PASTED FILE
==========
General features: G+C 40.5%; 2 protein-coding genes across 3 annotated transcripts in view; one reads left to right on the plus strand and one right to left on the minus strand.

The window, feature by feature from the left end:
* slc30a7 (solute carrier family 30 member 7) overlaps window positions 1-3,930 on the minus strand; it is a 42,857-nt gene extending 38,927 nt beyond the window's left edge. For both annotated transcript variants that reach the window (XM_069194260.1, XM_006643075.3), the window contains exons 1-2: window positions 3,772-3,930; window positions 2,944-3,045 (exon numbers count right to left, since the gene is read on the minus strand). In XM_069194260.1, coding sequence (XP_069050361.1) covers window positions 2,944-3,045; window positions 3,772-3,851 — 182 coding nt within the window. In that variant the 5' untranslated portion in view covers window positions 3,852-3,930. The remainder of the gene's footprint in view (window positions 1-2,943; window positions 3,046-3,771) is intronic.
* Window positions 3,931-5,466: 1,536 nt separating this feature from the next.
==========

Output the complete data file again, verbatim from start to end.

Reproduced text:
General features: G+C 40.5%; 2 protein-coding genes across 3 annotated transcripts in view; one reads left to right on the plus strand and one right to left on the minus strand.

The window, feature by feature from the left end:
* slc30a7 (solute carrier family 30 member 7) overlaps window positions 1-3,930 on the minus strand; it is a 42,857-nt gene extending 38,927 nt beyond the window's left edge. For both annotated transcript variants that reach the window (XM_069194260.1, XM_006643075.3), the window contains exons 1-2: window positions 3,772-3,930; window positions 2,944-3,045 (exon numbers count right to left, since the gene is read on the minus strand). In XM_069194260.1, coding sequence (XP_069050361.1) covers window positions 2,944-3,045; window positions 3,772-3,851 — 182 coding nt within the window. In that variant the 5' untranslated portion in view covers window positions 3,852-3,930. The remainder of the gene's footprint in view (window positions 1-2,943; window positions 3,046-3,771) is intronic.
* Window positions 3,931-5,466: 1,536 nt separating this feature from the next.